The 2018 Farm Bill passes!
After months of anticipation, news broke today that the 2018 Farm Bill has officially been signed by the House and Senate. The final step is for President Trump to sign off on the bill, changing the hemp-derived CBD industry overnight.
So what is the significance of this bill and what does it mean for consumers, businesses, and farmers? Here is a look at how the 2018 Farm Bill will change the industry for the better.
The Historical Evolution of Federal Control
Hemp cultivation has not always been a source of controversy. This hearty plant was once an agricultural staple. Hemp seeds and strong, durable hemp fibers were relied upon for numerous products. Early American settlers used hemp to make building materials, cloth, paper, rope, and canvas. During Colonial times, farmers were required to grow hemp, and several colonies used hemp as legal tender.
Until the enactment of the 1937 Marijuana Tax Act, cannabis plants were legal. It was during the government’s efforts to discourage marijuana use that hemp first became entangled in the crossfire. Some historians believe campaigns to generate public support for curtailing marijuana use intentionally blurred the lines between hemp and marijuana. Some believe hemp was deliberately “demonized” to eliminate hemp as a competing fuel source. While hemp and marijuana were understood to be entirely different plants, hemp farmers were subjected to heavy taxation that made hemp farming unsustainable.
It was the Controlled Substance Act of 1970 that (temporarily) sealed hemp’s fate. When the government classified cannabis as a schedule 1 drug, a substance with no accepted medical use, the order was written to cover cannabis, not marijuana specifically. Once the government included cannabis as a whole, it was no longer legal to grow hemp in the US without the consent of the US Drug Enforcement Agency.
The Significance of the Agricultural Act of 2014
For a long time, there was no legal differentiation between hemp and marijuana. To our government, cannabis was cannabis, whether psychoactive or not. The 2014 Farm Bill was a significant development for the hemp industry.Until the passing of this monumental legislation, hemp cultivation was banned in the United States, forcing manufacturers to rely on imports from Canada, Europe, and China. This bill provided the legal differentiation between hemp and marijuana based on their THC content. THC is the compound in cannabis responsible for marijuana’s psychoactive effects. The Agricultural Act of 2014 set the following parameters:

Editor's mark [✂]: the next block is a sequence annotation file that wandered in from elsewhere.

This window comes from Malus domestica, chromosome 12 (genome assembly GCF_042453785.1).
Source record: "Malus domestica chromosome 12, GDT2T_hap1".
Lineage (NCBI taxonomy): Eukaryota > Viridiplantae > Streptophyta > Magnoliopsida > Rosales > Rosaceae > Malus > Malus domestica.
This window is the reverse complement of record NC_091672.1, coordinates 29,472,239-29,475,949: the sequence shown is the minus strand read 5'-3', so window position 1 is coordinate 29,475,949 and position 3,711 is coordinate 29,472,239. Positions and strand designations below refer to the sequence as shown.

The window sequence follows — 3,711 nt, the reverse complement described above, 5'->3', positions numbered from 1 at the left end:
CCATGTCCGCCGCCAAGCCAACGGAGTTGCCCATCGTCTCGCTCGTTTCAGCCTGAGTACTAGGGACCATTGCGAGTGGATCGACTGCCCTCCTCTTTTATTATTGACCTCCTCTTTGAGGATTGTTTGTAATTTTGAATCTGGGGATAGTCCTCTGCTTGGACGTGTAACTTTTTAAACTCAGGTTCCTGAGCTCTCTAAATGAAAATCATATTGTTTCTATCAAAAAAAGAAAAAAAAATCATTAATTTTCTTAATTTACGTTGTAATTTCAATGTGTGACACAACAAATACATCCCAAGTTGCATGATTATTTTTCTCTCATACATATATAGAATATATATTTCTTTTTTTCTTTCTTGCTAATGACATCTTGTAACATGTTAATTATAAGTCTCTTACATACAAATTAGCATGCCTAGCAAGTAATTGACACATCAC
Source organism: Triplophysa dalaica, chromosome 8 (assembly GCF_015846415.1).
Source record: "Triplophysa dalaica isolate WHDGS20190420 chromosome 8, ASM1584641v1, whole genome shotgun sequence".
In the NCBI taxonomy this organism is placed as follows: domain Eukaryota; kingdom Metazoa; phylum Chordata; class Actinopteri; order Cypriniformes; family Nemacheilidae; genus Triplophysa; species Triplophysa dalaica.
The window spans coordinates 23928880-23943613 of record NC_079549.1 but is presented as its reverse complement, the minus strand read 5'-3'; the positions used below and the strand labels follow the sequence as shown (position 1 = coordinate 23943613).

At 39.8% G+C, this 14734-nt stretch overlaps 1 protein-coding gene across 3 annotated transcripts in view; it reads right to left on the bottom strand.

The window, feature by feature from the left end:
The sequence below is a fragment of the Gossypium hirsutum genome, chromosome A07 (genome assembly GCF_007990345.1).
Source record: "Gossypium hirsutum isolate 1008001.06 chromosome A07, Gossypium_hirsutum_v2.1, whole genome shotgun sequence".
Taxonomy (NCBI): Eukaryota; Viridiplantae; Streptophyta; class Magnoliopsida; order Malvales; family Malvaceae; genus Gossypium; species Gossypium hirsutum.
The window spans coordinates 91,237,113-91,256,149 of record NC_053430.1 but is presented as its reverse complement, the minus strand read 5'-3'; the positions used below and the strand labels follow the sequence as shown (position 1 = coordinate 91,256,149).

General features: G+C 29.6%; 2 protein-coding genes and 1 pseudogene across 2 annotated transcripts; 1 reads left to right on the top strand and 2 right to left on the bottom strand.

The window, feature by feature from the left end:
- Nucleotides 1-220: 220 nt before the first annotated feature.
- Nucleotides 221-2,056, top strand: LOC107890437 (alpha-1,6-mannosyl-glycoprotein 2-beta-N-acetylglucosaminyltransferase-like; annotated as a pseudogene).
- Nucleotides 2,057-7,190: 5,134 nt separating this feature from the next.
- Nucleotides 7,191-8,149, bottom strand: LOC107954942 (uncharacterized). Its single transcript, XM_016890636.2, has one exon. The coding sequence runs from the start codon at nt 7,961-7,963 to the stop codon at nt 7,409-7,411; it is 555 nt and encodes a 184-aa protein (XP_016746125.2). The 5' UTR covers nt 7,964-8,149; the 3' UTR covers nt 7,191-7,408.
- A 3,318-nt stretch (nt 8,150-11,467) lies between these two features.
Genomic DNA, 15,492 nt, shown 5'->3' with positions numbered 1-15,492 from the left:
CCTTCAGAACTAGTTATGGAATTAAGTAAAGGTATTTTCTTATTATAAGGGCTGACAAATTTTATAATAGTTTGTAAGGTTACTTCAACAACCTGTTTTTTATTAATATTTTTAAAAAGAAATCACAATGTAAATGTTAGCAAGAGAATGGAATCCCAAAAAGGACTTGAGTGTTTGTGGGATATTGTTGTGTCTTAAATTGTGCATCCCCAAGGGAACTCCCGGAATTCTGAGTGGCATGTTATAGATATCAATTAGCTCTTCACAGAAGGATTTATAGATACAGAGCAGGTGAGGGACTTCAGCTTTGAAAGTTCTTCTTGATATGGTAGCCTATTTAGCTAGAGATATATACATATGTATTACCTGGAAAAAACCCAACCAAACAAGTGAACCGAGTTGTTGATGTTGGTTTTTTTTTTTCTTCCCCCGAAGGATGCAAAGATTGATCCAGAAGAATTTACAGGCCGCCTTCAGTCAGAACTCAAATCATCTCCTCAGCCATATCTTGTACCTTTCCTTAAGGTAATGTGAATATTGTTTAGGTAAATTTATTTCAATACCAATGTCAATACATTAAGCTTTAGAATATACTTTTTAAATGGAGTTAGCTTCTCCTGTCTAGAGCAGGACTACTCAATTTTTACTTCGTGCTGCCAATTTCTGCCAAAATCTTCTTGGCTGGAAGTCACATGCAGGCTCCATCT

While hemp and marijuana are both cannabis plants, The Agricultural Act of 2014 defined hemp as a cannabis plant containing 0.3 percent THC or less. For reference, marijuana contains 5-30 percent THC. Under the terms of that definition, if a crop is grown containing more than 0.3 percent THC, it is considered marijuana and must be destroyed.
Our most recently enacted Farm Bill also opened the door for hemp cultivation by setting the parameters for hemp pilot programs. Today, the legality of hemp crops is left to the discretion of the state. Once a state has approved hemp farming, those interested in growing hemp can apply for approval with their State Department of Agriculture.
The 2018 Farm Bill Clears the Confusion Surrounding Hemp Products
While the 2014 Farm Bill left hemp farming decisions to state discretion, it did not remove hemp from the list of substances regulated by the federal government. The 2018 Farm Bill does. With federal restrictions lifted, hemp will be treated in the same manner as any other commodity. Just a few of the anticipated benefits of removing hemp from the list of controlled substances include:
As it stands, some people still question the legality of hemp and hemp-derived products because of hemp’s federal classification as a controlled substance. Provisions clearly separate the definition of hemp versus marijuana removing any potential grey areas. When the shades of grey resolve to black and white, there will be no more reason to debate, or explain, the legality of hemp in the US.
Ease of Conducting Business Transactions
Many CBD companies suddenly find themselves without access to a bank account or payment processor. This can happen when the bank determines that hemp products are legally questionable. With the legal clarity provided by the 2018 Farm Bill, product vendors will have better access to third-party processing, banking services, and investment opportunities.
Destigmatization of Hemp Products
There is still a stigma associated with hemp use. With the passing of the 2018 Farm Bill clearly recognizing the legality of hemp products, we believe much of the uneasiness some people experience when considering the use of hemp CBD will be resolved.
Federal Protection for Hemp Farmers
Although hemp crop legality varies by state, hemp farmers are not eligible for federal crop insurance. That’s because hemp is still not considered an agricultural crop. Once hemp is reclassified as an agricultural commodity, hemp farmers will be able to protect their investment from lost revenue caused by declining prices or natural disasters.
An Increase in hemp-derived CBD research
CBD is one of the many potentially beneficial cannabinoids found in cannabis extract. Hemp CBD provides all the potential health and wellness benefits as marijuana without the risk of intoxication. Prior to the Farm Bill, it was difficult for researchers to obtain funding for hemp oil research. By removing federal restrictions, researchers gain access to federally-funded research programs to further investigate the potential medicinal benefits of hemp oil.